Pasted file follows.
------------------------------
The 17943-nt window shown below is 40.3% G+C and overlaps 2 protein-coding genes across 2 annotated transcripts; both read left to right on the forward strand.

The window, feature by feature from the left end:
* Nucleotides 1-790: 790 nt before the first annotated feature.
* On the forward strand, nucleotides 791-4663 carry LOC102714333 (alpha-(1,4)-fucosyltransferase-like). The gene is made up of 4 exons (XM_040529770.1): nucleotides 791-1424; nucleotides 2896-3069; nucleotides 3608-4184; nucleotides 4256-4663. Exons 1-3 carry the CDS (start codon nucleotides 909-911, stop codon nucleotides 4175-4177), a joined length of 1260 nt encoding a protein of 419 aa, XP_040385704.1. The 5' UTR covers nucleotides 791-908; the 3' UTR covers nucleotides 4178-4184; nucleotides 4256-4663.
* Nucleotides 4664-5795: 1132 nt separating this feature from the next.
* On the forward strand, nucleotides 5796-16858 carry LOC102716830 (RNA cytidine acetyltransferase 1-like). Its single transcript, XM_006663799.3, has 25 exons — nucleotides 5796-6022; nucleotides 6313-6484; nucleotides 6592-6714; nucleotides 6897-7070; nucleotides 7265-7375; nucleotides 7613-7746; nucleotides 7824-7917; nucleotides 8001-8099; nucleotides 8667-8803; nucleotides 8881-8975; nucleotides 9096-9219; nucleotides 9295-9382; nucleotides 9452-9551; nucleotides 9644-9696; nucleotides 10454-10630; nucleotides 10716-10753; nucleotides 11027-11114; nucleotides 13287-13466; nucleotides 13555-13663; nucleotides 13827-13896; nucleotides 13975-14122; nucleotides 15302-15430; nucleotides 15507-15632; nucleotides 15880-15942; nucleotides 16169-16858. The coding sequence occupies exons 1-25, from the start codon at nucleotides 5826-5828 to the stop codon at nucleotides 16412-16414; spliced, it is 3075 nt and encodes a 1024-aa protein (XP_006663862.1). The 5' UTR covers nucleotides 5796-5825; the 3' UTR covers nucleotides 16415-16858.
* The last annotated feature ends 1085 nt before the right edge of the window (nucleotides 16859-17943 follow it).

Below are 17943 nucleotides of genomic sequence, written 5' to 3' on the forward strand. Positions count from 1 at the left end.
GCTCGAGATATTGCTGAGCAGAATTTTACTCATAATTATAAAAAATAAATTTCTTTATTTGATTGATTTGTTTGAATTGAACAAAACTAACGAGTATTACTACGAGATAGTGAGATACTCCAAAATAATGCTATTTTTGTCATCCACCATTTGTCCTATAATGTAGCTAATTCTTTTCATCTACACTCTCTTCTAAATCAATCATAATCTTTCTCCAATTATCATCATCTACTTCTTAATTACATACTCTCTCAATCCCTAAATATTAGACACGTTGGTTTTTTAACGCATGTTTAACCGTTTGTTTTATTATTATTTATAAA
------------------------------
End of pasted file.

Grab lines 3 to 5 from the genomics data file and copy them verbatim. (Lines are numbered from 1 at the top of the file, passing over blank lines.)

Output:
* Nucleotides 1-790: 790 nt before the first annotated feature.
* On the forward strand, nucleotides 791-4663 carry LOC102714333 (alpha-(1,4)-fucosyltransferase-like). The gene is made up of 4 exons (XM_040529770.1): nucleotides 791-1424; nucleotides 2896-3069; nucleotides 3608-4184; nucleotides 4256-4663. Exons 1-3 carry the CDS (start codon nucleotides 909-911, stop codon nucleotides 4175-4177), a joined length of 1260 nt encoding a protein of 419 aa, XP_040385704.1. The 5' UTR covers nucleotides 791-908; the 3' UTR covers nucleotides 4178-4184; nucleotides 4256-4663.
* Nucleotides 4664-5795: 1132 nt separating this feature from the next.